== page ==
LYDEN: The romantic relationship, Claire and Ray, spies incapable of trust.

Mr. GILROY: Right.

LYDEN: What was the push-pull you were trying to establish between them?

Mr. GILROY: The very first notion for this, you sort of carry all these little ideas around for years, and you wait and see if there's a place to put them, and I'd always been toying with the idea of two spies in love.

How would two people who are just rewarded and built to be liars and to be suspicious of everything, how could they have a relationship with anybody else? How could I ever possibly trust you? How could you ever trust me? And how could we ever possibly be vulnerable enough to get to a place where that could happen?

LYDEN: I want to play a scene from the film. Here, Julia Roberts' character has surprised Clive Owen at his apartment, poor guy, and she did a little snooping before he arrived.

(Soundbite of film, "Duplicity")

Ms. ROBERTS: (As Stenwick) Are these hers?

Mr. OWEN: (As Koval) What is that?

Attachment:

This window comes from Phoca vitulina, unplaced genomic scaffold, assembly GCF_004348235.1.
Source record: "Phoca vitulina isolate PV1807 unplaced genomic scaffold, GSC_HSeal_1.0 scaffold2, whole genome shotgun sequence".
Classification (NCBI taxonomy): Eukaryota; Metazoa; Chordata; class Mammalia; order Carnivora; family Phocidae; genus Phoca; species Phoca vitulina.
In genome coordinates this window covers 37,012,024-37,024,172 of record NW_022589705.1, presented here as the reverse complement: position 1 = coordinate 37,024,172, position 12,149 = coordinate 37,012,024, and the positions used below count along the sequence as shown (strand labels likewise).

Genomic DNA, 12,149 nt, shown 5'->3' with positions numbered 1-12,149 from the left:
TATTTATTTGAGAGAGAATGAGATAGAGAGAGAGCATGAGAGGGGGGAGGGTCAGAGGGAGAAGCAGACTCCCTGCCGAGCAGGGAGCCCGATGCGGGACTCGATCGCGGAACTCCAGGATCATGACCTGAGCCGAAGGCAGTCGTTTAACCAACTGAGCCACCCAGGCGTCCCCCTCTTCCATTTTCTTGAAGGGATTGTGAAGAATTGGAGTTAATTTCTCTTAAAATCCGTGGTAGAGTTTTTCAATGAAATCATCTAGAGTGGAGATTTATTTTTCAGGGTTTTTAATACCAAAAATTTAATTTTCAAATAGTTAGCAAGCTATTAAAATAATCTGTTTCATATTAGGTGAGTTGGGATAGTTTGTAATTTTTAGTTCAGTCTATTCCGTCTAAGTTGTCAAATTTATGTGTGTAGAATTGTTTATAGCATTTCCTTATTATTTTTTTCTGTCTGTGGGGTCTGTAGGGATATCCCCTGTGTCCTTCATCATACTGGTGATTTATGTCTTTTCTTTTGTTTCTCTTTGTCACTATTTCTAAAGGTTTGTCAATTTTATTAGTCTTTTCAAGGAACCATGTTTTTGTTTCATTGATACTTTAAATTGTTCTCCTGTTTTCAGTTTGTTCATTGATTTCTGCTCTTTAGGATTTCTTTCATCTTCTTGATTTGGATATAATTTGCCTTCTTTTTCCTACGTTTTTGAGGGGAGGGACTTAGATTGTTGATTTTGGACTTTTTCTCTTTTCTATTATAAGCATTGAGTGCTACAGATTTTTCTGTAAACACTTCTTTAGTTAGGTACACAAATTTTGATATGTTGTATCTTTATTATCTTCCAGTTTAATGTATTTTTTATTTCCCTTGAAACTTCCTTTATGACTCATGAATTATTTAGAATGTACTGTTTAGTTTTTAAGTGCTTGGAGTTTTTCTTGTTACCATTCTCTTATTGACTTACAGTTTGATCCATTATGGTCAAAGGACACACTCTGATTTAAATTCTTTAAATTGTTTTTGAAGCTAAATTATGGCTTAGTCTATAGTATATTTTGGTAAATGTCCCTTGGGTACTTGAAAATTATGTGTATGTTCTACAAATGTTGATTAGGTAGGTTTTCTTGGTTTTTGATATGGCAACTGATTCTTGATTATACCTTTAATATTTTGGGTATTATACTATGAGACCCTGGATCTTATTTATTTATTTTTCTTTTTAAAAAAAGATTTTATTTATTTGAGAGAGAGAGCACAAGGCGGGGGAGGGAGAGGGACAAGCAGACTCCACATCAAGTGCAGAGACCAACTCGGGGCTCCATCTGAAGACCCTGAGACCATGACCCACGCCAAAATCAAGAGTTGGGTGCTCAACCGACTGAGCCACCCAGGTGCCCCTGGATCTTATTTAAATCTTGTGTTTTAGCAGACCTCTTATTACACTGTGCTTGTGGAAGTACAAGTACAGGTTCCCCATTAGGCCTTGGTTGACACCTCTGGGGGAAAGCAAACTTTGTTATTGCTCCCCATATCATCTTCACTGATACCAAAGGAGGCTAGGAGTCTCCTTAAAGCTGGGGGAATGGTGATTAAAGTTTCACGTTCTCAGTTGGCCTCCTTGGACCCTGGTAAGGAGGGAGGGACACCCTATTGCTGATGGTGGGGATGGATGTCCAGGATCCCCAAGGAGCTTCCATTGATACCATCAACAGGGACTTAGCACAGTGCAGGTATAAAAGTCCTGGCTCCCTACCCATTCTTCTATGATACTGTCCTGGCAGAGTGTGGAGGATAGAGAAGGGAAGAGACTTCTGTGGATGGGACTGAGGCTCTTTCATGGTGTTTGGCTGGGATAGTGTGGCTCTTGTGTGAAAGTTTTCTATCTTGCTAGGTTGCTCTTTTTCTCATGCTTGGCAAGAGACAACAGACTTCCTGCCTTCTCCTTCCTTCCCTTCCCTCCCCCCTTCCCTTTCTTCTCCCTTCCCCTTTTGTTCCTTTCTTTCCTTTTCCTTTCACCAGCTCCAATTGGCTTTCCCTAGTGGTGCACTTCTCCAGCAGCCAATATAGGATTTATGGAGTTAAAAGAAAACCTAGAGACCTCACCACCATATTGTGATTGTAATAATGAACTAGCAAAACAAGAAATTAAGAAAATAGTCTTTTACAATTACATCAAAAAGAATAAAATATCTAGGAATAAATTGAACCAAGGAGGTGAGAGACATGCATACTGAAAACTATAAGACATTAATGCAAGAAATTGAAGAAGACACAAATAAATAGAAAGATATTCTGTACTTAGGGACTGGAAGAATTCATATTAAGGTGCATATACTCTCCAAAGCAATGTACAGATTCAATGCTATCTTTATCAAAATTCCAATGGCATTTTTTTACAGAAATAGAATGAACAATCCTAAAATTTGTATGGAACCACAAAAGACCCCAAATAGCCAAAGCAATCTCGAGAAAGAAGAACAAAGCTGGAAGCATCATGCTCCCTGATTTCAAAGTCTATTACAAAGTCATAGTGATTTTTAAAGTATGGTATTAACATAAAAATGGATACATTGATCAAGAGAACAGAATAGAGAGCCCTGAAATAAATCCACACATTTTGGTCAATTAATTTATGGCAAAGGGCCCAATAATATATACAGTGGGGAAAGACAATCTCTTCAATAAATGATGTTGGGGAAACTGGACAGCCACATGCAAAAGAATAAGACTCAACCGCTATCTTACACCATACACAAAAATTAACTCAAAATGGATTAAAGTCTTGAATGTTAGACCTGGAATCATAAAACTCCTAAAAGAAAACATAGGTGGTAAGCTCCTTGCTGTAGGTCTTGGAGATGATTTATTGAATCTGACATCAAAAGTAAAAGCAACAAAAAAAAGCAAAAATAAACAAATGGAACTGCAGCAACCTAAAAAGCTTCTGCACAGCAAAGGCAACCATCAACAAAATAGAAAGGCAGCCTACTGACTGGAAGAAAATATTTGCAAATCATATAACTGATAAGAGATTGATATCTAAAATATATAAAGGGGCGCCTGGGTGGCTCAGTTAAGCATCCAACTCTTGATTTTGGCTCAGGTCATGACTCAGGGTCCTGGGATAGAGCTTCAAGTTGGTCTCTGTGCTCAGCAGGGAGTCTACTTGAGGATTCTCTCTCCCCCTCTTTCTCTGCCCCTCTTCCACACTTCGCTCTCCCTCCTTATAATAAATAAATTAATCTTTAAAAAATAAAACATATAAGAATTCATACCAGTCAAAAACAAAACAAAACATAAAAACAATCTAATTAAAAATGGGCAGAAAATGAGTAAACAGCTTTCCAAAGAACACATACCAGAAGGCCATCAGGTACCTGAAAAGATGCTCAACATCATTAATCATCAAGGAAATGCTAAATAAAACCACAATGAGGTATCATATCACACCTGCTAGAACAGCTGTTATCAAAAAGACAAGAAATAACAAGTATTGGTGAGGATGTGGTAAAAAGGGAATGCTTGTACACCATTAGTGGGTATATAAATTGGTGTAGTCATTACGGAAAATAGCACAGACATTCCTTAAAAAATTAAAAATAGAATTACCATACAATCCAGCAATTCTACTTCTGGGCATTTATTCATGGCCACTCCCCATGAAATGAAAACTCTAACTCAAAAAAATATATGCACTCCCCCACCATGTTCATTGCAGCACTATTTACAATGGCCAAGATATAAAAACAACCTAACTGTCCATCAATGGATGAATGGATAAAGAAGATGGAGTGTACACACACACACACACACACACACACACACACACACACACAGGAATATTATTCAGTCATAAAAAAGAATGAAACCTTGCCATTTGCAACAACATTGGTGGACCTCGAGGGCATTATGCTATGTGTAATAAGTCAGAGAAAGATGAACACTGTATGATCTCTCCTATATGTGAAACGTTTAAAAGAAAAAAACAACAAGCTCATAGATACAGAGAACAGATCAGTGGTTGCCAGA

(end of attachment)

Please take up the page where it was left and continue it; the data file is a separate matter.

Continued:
Ms. ROBERTS: (As Stenwick) It's a thong. It was in your closet.

Mr. OWEN: (As Koval) That's not possible.

Ms. ROBERTS: (As Stenwick) You're denying it?

Mr. OWEN: (As Koval) Absolutely. The only woman who's been in this place since I moved in is the landlady, and she couldn't wear that as a wristband.

Ms. ROBERTS: (As Stenwick) So where did they come from?

Mr. OWEN: (As Koval) Claire, I swear, I swear on all things good and true, I have no idea who they belong to. And the fact that you don't believe me, the fact that we've been through everything that we've been through and that you still don't trust me on this is, quite frankly, disturbing.

Ms. ROBERTS: (As Stenwick) Well in that case, I'll put them back on.

Mr. GILROY: I mean, they're scoundrels. I mean, they really are scoundrels.

LYDEN: I have to tell you, I love that scene. And there's a lot of humor in this. That must be tough to make us care about them and make them believable.